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In Australia, it’s estimated that as many as 1.3 million people have a print disability. People with a print disability can’t read print, either because of vision impairment, a physical, perceptual or intellectual disability, poor literacy or language problems.

It is so important that organisations put great effort into making sure their communications are carefully worded, well designed and appropriate for everyone.

It’s up to government agencies, business, and community groups to ensure that Australians with a print disability are not being discriminated against through non-provision of information in a suitable format.

Producing publications in alternative formats gives people with a print disability the opportunity to participate more fully in mainstream Australian life.

  • Read our Print Guidelines
  • Learn about Alternative / Accessible Information
  • Find out about our Accessible Media Production Service

Print Guidelines

The following guidelines will help you prepare printed materials for consumers who are vision impaired.


A strong contrast between type and paper is essential. Use black type on white, yellow or very pale paper. Only use tints behind type if the tint is very pale.


Black ink is preferred. However, other dark print may be used, for example greens, blues, reds or browns, if the ink is dark and the background is very pale. Do not use yellows or pale colours on coloured backgrounds, for example grey on blue. Type should only be reversed if the type size is large and thick, for example white type on a black or dark coloured background.

Font Size

The choice of choice of typeface can make a significant difference. Sans serif fonts like Arial or Helvetica are the most accessible. Wherever possible use a standard print size of 12 point. For large print text the recommended size is 18 point.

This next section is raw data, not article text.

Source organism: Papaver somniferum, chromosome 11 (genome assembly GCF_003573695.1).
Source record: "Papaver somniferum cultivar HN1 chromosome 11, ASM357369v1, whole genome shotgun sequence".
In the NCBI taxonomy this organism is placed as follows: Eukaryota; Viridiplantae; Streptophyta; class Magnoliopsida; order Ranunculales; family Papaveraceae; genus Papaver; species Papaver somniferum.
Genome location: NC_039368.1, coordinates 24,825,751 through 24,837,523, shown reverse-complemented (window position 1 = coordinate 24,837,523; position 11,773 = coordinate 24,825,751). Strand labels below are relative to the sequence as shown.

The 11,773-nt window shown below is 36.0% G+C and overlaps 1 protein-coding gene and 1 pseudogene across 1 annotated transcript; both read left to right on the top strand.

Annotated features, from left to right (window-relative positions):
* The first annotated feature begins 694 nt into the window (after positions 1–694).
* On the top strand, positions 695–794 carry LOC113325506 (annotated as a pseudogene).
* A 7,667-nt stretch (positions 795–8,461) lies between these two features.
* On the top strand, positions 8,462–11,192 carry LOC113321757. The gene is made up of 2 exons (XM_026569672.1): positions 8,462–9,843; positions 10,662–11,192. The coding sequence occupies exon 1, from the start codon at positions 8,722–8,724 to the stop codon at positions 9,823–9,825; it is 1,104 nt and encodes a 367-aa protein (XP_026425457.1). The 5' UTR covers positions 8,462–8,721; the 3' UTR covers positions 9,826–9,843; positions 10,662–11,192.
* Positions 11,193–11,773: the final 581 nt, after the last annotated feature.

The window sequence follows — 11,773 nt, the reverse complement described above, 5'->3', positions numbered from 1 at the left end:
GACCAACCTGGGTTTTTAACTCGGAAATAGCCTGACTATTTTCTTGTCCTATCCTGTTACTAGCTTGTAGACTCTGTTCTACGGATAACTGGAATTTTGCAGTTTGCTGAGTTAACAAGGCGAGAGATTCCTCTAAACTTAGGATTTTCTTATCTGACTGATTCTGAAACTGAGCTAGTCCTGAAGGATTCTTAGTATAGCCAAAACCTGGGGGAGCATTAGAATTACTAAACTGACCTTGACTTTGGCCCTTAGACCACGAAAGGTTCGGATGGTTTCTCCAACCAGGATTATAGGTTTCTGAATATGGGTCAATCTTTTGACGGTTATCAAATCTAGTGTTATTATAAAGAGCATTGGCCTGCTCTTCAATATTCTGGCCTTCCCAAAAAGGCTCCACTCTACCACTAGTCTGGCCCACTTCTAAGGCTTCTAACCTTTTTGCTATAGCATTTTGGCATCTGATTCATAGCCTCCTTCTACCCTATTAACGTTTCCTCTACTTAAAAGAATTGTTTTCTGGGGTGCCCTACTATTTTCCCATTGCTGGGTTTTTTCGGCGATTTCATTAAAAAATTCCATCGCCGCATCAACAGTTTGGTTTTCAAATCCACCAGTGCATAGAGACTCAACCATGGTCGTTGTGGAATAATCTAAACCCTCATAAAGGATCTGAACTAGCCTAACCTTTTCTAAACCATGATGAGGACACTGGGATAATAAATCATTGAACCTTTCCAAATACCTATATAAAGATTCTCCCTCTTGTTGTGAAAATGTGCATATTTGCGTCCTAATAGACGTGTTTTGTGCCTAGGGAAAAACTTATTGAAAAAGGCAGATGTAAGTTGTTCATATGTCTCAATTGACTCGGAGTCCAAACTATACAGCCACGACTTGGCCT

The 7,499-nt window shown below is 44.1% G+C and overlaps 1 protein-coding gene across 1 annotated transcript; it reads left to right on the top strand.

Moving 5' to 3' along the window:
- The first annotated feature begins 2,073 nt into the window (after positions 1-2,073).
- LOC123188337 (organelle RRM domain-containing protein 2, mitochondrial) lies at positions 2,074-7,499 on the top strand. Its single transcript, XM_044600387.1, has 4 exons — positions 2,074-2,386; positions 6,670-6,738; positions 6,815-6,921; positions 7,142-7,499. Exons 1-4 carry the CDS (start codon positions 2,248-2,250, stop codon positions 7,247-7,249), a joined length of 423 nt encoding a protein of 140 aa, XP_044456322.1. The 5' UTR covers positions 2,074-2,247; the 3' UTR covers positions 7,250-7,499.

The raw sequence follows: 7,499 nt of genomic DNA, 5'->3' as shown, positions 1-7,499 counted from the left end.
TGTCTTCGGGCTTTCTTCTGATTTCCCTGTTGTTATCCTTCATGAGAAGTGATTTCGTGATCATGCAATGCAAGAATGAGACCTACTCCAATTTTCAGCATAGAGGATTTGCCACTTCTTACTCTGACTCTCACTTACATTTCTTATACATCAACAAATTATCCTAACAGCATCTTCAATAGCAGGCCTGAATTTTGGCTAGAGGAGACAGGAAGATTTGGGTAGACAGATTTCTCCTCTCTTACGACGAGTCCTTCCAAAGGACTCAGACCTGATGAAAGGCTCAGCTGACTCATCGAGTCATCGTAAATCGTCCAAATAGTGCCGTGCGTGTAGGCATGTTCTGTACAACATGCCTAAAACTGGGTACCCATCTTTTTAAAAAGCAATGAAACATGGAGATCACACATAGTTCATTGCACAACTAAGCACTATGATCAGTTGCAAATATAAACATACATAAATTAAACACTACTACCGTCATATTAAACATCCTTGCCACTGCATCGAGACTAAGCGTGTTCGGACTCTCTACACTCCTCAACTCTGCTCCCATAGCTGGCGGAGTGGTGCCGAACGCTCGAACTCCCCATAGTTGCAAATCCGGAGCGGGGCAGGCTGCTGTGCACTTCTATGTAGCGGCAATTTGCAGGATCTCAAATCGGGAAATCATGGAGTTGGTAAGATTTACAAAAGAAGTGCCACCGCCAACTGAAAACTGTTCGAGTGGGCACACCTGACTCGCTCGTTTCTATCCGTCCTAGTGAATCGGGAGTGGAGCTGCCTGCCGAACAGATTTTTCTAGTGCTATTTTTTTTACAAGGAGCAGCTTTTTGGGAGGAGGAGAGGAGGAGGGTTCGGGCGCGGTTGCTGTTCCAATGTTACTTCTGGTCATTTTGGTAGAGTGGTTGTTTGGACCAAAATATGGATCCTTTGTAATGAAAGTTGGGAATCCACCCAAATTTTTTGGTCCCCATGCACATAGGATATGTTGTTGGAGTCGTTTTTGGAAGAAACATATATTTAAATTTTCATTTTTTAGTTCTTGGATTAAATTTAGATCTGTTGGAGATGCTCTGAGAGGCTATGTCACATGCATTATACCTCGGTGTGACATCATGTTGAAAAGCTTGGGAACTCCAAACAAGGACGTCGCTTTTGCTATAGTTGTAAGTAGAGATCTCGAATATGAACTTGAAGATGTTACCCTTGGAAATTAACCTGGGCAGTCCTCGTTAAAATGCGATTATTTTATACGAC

It can be appropriate to use different typefaces for some applications, like an Excel spreadsheet, posters or displays. Very thin, light, or bizarre typefaces make legibility difficult for people with vision impairment.

Lay information out simply and clearly:

  • Leave space between paragraphs
  • Don’t cram the page – use a second page when needed
  • Have generous margins
  • Use a large margin or a vertical rule (for large print) between columns
  • Use bold for headings
  • Do not underline
  • Use italics sparingly
  • Use hyphenation sparingly.

Alternative / Accessible Information

Large Print

Large Print is useful for people who have some vision but cannot read standard size print, particularly for reference material, timetables, etc. Large print requires no special skills or equipment to access, and can benefit even people with slight vision impairments.

Digital format

Text materials in digital format can be accessed by anyone whose computer has large screen text, voice or Braille output. Digital format is one of the easiest, cheapest and most effective ways to provide information to people who are blind or vision impaired.


Audio is suitable for nearly all people with a print disability. Audio material can be produced using a range of recording equipment. If you’re recording a publication intended for wide distribution, for best results material should be recorded on quality equipment, under studio conditions, and by organisations that are familiar with the particular requirements of recording print text in a useful and meaningful way for people with a print disability.


The proportion of people with a print disability who can read Braille is relatively small. For those who can read it, however, Braille is the ideal print-alternative, especially for material that will be referred to constantly (such as cookbooks or discussion papers) or which contain forms, diagrams, or other visually presented information. Braille is the most difficult alternative format to produce, and requires the use of specialised equipment and knowledge of the Braille Code.

Tactile Graphics

Tactile graphics are used to convey visually presented information such as diagrams, or maps.

Accessible Media Production

Our accessible media production teams transcribe a range of items including computer files, printed books or existing recordings (including analogue tapes) into Braille and/or audio formats on request. Find out more about accessible media production.